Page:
With a brother, James, playing in the Basque country with St Jean de Luz, Ross Rennie doesn’t have far to look for deep insight into French rugby culture.
And the 25-year-year-old international flanker’s 19 previous Heineken European Cup outings with Edinburgh, including four from off the bench, have included clashes with Agen, Castres, Stade Francais and Toulouse.
So, it is with some authority that Rennie pinpoints exactly what his team will have to counteract when they pitch up at the Stade du Manoir in Paris tomorrow for a vital showdown with Racing Metro.
He may have missed the reciprocal leg at Murrayfield as part of the team’s rotation policy but Rennie looked on with admiration at the free-flowing nature of proceedings which eventually brought a 48-47 home win.
He said: “I have probably played about six times against French opponents, enough to know their style is different.
“They like to pass the ball before contact which is unusual and they look for a lot more offloads than we do in the UK.
“There are just different challenges across the park from what we are used to.
“If we get a good platform that will be a start because there is no bigger challenge than trying to win in France.”
Despite their Murrayfield losing bonus point and a win at London Irish, the Parisians are surely out of qualifying contention with a seven-point haul leaving them at the foot of the pool.
But, according to 11 times capped Rennie, that only makes them more dangerous.
“No French team playing at home likes losing,” he said. “It’s still going to be a very tough game, especially as we have also had to spend part of this week fixing things that didn’t go right against Ulster in the league last Friday.”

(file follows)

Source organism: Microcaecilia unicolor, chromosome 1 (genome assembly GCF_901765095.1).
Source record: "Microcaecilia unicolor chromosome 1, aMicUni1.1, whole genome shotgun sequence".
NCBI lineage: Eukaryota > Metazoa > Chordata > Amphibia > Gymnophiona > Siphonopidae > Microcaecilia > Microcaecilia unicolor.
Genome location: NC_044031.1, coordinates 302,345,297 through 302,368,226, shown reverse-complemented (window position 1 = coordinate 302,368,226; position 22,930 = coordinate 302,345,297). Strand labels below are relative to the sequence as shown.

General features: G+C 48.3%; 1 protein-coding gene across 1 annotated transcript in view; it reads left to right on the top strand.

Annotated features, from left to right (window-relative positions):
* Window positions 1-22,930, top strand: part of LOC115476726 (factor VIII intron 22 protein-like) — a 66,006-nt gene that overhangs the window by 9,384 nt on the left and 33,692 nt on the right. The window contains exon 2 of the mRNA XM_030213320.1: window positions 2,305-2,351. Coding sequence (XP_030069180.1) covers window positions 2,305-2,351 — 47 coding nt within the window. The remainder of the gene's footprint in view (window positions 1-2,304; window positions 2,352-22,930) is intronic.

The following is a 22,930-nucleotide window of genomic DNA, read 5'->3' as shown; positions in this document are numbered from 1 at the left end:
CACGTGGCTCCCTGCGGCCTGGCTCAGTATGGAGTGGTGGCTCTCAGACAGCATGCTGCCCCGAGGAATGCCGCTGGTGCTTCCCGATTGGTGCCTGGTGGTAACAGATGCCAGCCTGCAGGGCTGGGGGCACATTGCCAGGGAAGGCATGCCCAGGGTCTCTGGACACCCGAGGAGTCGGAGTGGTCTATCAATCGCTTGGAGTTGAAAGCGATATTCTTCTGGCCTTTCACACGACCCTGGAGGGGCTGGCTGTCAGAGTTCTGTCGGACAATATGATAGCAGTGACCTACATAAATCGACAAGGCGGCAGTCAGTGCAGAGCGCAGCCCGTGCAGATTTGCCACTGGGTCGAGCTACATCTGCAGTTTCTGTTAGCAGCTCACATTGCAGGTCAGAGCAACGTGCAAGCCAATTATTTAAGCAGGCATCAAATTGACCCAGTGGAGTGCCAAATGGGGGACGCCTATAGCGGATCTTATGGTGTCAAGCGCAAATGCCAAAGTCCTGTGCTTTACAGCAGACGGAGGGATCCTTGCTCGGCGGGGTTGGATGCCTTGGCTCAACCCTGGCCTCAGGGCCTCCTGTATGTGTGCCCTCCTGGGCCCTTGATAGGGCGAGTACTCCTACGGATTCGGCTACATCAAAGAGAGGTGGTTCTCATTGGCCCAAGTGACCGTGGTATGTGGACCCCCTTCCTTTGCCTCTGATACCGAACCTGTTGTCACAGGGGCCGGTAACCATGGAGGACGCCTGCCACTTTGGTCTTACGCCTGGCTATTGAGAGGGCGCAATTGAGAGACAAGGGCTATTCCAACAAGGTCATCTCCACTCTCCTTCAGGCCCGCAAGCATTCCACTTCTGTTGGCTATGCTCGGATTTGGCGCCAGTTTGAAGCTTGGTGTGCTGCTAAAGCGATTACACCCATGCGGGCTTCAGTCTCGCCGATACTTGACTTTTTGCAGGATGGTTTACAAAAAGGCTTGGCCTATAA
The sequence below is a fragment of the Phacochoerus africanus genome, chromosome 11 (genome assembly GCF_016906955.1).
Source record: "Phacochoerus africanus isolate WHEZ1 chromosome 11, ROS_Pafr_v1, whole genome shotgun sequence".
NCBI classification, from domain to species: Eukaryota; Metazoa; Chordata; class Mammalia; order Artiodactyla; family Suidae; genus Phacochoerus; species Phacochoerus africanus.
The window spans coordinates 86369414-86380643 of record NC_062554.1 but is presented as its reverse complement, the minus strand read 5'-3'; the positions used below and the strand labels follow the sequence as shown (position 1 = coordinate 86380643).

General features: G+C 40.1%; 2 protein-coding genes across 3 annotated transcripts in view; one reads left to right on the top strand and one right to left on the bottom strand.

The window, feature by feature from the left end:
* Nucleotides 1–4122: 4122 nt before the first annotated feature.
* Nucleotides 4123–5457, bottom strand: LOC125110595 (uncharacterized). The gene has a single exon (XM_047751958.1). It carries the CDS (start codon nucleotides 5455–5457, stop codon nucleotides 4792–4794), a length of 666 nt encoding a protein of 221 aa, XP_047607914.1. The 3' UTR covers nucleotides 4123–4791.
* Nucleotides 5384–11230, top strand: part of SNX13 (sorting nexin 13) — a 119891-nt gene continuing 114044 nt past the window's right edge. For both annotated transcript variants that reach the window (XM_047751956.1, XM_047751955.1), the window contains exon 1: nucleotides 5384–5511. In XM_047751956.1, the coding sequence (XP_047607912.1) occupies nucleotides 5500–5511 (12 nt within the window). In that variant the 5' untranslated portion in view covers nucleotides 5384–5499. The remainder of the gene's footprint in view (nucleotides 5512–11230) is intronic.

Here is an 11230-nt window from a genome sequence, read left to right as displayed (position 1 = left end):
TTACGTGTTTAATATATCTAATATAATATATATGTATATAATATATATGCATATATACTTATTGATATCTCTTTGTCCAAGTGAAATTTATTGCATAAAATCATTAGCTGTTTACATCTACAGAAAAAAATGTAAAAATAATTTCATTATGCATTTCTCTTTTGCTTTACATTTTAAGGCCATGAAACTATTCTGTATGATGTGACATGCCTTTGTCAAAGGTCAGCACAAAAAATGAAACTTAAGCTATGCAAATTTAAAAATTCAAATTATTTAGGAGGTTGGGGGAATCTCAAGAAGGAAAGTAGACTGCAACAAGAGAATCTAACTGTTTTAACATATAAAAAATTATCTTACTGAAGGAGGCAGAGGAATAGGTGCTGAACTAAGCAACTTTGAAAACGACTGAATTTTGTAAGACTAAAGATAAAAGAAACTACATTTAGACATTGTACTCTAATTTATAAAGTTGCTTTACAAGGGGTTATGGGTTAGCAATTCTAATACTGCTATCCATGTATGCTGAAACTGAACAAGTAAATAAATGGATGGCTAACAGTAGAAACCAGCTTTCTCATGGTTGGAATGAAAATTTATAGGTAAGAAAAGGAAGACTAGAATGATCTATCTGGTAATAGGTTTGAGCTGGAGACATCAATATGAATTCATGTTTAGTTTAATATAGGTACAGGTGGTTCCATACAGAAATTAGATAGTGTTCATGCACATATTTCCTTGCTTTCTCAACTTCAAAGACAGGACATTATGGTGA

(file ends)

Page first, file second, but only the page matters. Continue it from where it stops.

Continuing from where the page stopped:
Rennie could be absolved from any blame having missed that 42-20 defeat but a feeling of collective responsibility prevails. “Ulster came out firing and showed that if you make mistakes top teams capitalise.”
Absence against Ulster came despite being included in national coach Andy Robinson’s provisional squad for the Six Nations and that has made for a rollercoaster season in which he and Roddy Grant have contested the open side flanker’s spot at Edinburgh.
“This season has been different,” admitted Rennie, while acknowledging: “Roddy has been playing well and that is a challenge I’ve been happy to take up.
“Now that I have got some game time again I’m really looking forward to trying to give the team momentum going into the final round of pool matches at home to London Irish.
“The previous match against Racing (when their attempted match-winning drop goal with the final kick was charged down) showed how tiny things make a difference.
“With that sort of attention to detail required there is certainly no time to think about the [upcoming] Six Nations.”
Rennie’s comments about curbing French flair are echoed by back row colleague Netani Talei, the Fijian captain, who said: “We need to slow them down and not let them carry the ball, They love throwing the ball about and are similar to the likes of Cardiff and Leinster, whom we play regularly, in being physical up front and dangerous spreading the ball wide.
“They are strong boys but we have a really good pack this weekend but if we are physical enough we will be involved in every aspect of the game.”
Referring to how Edinburgh opened up an early lead and then were overhauled last time by Racing before a sensational surge saw them home, Talei said: “The previous match was weird. Hopefully we can gain momentum and once ahead keep punching forward.
“We can’t slacken because if you give them space they will take a mile and just keep going.
“Basically we want to finish top of the group which is possible (Edinburgh are level with Cardiff on 13 points). If we take this game singly, then next week worries about itself.”